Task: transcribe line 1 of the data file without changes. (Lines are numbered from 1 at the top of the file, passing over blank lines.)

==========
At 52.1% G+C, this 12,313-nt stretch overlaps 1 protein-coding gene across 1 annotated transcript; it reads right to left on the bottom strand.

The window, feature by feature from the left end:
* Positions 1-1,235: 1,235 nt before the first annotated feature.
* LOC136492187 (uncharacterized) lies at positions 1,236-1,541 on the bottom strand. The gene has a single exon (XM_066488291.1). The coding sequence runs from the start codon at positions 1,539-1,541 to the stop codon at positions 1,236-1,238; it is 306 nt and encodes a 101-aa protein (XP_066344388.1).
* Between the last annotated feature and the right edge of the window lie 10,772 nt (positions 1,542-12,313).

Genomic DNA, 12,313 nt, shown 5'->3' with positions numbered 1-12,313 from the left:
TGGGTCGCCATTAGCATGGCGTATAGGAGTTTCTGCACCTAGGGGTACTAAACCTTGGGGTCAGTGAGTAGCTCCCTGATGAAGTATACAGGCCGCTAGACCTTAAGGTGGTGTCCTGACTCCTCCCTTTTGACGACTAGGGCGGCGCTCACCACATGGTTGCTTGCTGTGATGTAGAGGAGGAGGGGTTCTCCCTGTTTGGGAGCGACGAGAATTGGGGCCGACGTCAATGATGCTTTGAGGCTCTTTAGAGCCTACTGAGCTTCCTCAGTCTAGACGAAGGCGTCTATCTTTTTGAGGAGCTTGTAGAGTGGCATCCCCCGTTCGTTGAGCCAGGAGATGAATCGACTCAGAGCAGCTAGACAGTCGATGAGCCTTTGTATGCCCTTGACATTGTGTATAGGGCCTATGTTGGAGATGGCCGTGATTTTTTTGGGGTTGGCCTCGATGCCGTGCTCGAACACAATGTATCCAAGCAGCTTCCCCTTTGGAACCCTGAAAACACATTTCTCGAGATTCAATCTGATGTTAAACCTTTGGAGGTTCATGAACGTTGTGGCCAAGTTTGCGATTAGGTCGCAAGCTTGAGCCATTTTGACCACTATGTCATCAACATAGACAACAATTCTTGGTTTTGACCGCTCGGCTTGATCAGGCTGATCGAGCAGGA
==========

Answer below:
At 52.1% G+C, this 12,313-nt stretch overlaps 1 protein-coding gene across 1 annotated transcript; it reads right to left on the bottom strand.